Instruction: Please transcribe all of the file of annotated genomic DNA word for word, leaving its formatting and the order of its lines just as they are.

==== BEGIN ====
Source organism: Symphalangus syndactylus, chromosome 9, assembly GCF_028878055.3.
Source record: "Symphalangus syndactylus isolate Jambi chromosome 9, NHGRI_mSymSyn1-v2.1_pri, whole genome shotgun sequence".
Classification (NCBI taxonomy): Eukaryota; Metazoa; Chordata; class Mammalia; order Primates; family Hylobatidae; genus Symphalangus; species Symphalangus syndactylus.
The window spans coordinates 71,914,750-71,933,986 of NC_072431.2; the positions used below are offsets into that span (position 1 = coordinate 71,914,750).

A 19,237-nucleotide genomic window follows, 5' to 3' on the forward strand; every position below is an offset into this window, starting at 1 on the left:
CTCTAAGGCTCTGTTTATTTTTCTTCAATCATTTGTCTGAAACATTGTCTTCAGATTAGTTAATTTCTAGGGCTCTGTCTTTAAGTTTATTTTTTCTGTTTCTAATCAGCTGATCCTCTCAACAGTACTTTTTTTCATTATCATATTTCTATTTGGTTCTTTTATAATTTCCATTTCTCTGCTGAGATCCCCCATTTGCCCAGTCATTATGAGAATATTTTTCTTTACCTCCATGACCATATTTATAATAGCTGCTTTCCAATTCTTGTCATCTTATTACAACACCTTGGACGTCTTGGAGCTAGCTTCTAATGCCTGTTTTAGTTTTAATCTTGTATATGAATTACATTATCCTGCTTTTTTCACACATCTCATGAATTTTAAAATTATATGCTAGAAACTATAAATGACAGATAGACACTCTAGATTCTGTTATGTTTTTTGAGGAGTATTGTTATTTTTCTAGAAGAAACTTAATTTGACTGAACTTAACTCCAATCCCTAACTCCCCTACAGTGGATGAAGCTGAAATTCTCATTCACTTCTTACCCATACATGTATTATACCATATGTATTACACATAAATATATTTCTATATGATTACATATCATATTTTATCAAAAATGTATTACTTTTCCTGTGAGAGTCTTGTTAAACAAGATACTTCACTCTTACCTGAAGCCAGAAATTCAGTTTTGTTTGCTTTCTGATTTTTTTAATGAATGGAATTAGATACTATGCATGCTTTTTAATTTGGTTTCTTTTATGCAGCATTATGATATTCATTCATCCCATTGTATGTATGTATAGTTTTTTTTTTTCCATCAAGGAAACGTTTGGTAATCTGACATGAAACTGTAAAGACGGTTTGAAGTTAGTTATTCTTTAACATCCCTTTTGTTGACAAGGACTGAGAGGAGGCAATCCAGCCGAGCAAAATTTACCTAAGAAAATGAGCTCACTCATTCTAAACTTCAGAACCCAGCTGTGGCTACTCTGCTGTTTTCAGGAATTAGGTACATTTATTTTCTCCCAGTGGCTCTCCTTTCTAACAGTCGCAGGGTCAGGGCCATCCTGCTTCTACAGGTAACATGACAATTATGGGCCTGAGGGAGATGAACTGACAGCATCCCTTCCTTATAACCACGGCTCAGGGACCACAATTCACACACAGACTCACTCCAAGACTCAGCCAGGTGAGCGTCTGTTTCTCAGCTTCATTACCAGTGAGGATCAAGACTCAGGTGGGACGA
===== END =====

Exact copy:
Source organism: Symphalangus syndactylus, chromosome 9, assembly GCF_028878055.3.
Source record: "Symphalangus syndactylus isolate Jambi chromosome 9, NHGRI_mSymSyn1-v2.1_pri, whole genome shotgun sequence".
Classification (NCBI taxonomy): Eukaryota; Metazoa; Chordata; class Mammalia; order Primates; family Hylobatidae; genus Symphalangus; species Symphalangus syndactylus.
The window spans coordinates 71,914,750-71,933,986 of NC_072431.2; the positions used below are offsets into that span (position 1 = coordinate 71,914,750).

A 19,237-nucleotide genomic window follows, 5' to 3' on the forward strand; every position below is an offset into this window, starting at 1 on the left:
CTCTAAGGCTCTGTTTATTTTTCTTCAATCATTTGTCTGAAACATTGTCTTCAGATTAGTTAATTTCTAGGGCTCTGTCTTTAAGTTTATTTTTTCTGTTTCTAATCAGCTGATCCTCTCAACAGTACTTTTTTTCATTATCATATTTCTATTTGGTTCTTTTATAATTTCCATTTCTCTGCTGAGATCCCCCATTTGCCCAGTCATTATGAGAATATTTTTCTTTACCTCCATGACCATATTTATAATAGCTGCTTTCCAATTCTTGTCATCTTATTACAACACCTTGGACGTCTTGGAGCTAGCTTCTAATGCCTGTTTTAGTTTTAATCTTGTATATGAATTACATTATCCTGCTTTTTTCACACATCTCATGAATTTTAAAATTATATGCTAGAAACTATAAATGACAGATAGACACTCTAGATTCTGTTATGTTTTTTGAGGAGTATTGTTATTTTTCTAGAAGAAACTTAATTTGACTGAACTTAACTCCAATCCCTAACTCCCCTACAGTGGATGAAGCTGAAATTCTCATTCACTTCTTACCCATACATGTATTATACCATATGTATTACACATAAATATATTTCTATATGATTACATATCATATTTTATCAAAAATGTATTACTTTTCCTGTGAGAGTCTTGTTAAACAAGATACTTCACTCTTACCTGAAGCCAGAAATTCAGTTTTGTTTGCTTTCTGATTTTTTTAATGAATGGAATTAGATACTATGCATGCTTTTTAATTTGGTTTCTTTTATGCAGCATTATGATATTCATTCATCCCATTGTATGTATGTATAGTTTTTTTTTTTCCATCAAGGAAACGTTTGGTAATCTGACATGAAACTGTAAAGACGGTTTGAAGTTAGTTATTCTTTAACATCCCTTTTGTTGACAAGGACTGAGAGGAGGCAATCCAGCCGAGCAAAATTTACCTAAGAAAATGAGCTCACTCATTCTAAACTTCAGAACCCAGCTGTGGCTACTCTGCTGTTTTCAGGAATTAGGTACATTTATTTTCTCCCAGTGGCTCTCCTTTCTAACAGTCGCAGGGTCAGGGCCATCCTGCTTCTACAGGTAACATGACAATTATGGGCCTGAGGGAGATGAACTGACAGCATCCCTTCCTTATAACCACGGCTCAGGGACCACAATTCACACACAGACTCACTCCAAGACTCAGCCAGGTGAGCGTCTGTTTCTCAGCTTCATTACCAGTGAGGATCAAGACTCAGGTGGGACGA